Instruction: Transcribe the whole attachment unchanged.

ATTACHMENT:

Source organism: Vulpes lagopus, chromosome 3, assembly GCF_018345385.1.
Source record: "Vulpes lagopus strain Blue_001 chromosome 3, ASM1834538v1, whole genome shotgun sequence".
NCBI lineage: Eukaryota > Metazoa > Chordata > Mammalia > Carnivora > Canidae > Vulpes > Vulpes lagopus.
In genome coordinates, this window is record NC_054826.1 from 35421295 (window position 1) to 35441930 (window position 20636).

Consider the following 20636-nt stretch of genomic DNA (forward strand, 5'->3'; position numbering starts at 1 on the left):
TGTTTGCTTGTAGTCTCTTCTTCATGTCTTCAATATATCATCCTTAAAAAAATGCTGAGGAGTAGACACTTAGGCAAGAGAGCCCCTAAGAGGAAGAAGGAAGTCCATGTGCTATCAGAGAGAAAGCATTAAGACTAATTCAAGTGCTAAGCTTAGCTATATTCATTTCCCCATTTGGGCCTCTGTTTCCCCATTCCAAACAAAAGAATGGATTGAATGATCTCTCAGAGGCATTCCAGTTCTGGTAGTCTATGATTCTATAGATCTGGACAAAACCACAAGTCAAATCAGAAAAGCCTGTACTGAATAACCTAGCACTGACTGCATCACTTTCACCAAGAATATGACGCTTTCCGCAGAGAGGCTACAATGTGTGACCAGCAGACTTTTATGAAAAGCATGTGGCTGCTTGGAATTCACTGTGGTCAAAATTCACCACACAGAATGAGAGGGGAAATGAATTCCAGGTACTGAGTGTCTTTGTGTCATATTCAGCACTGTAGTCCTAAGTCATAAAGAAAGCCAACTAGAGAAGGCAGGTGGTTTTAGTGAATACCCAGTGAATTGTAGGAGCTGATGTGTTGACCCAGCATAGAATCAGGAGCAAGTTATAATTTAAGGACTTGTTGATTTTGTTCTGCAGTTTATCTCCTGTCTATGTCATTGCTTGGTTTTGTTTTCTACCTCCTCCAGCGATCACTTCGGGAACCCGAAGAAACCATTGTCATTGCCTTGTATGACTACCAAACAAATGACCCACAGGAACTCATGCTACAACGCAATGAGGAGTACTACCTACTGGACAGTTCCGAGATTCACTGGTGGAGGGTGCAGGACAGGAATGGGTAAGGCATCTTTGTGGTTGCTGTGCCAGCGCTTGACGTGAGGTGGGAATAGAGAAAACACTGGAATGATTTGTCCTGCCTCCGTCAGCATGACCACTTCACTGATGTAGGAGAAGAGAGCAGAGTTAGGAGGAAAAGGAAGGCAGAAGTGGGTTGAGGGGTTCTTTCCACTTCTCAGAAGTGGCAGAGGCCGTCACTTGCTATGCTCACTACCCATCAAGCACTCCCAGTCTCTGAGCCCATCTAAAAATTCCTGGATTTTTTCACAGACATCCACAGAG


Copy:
Source organism: Vulpes lagopus, chromosome 3, assembly GCF_018345385.1.
Source record: "Vulpes lagopus strain Blue_001 chromosome 3, ASM1834538v1, whole genome shotgun sequence".
NCBI lineage: Eukaryota > Metazoa > Chordata > Mammalia > Carnivora > Canidae > Vulpes > Vulpes lagopus.
In genome coordinates, this window is record NC_054826.1 from 35421295 (window position 1) to 35441930 (window position 20636).

Consider the following 20636-nt stretch of genomic DNA (forward strand, 5'->3'; position numbering starts at 1 on the left):
TGTTTGCTTGTAGTCTCTTCTTCATGTCTTCAATATATCATCCTTAAAAAAATGCTGAGGAGTAGACACTTAGGCAAGAGAGCCCCTAAGAGGAAGAAGGAAGTCCATGTGCTATCAGAGAGAAAGCATTAAGACTAATTCAAGTGCTAAGCTTAGCTATATTCATTTCCCCATTTGGGCCTCTGTTTCCCCATTCCAAACAAAAGAATGGATTGAATGATCTCTCAGAGGCATTCCAGTTCTGGTAGTCTATGATTCTATAGATCTGGACAAAACCACAAGTCAAATCAGAAAAGCCTGTACTGAATAACCTAGCACTGACTGCATCACTTTCACCAAGAATATGACGCTTTCCGCAGAGAGGCTACAATGTGTGACCAGCAGACTTTTATGAAAAGCATGTGGCTGCTTGGAATTCACTGTGGTCAAAATTCACCACACAGAATGAGAGGGGAAATGAATTCCAGGTACTGAGTGTCTTTGTGTCATATTCAGCACTGTAGTCCTAAGTCATAAAGAAAGCCAACTAGAGAAGGCAGGTGGTTTTAGTGAATACCCAGTGAATTGTAGGAGCTGATGTGTTGACCCAGCATAGAATCAGGAGCAAGTTATAATTTAAGGACTTGTTGATTTTGTTCTGCAGTTTATCTCCTGTCTATGTCATTGCTTGGTTTTGTTTTCTACCTCCTCCAGCGATCACTTCGGGAACCCGAAGAAACCATTGTCATTGCCTTGTATGACTACCAAACAAATGACCCACAGGAACTCATGCTACAACGCAATGAGGAGTACTACCTACTGGACAGTTCCGAGATTCACTGGTGGAGGGTGCAGGACAGGAATGGGTAAGGCATCTTTGTGGTTGCTGTGCCAGCGCTTGACGTGAGGTGGGAATAGAGAAAACACTGGAATGATTTGTCCTGCCTCCGTCAGCATGACCACTTCACTGATGTAGGAGAAGAGAGCAGAGTTAGGAGGAAAAGGAAGGCAGAAGTGGGTTGAGGGGTTCTTTCCACTTCTCAGAAGTGGCAGAGGCCGTCACTTGCTATGCTCACTACCCATCAAGCACTCCCAGTCTCTGAGCCCATCTAAAAATTCCTGGATTTTTTCACAGACATCCACAGAG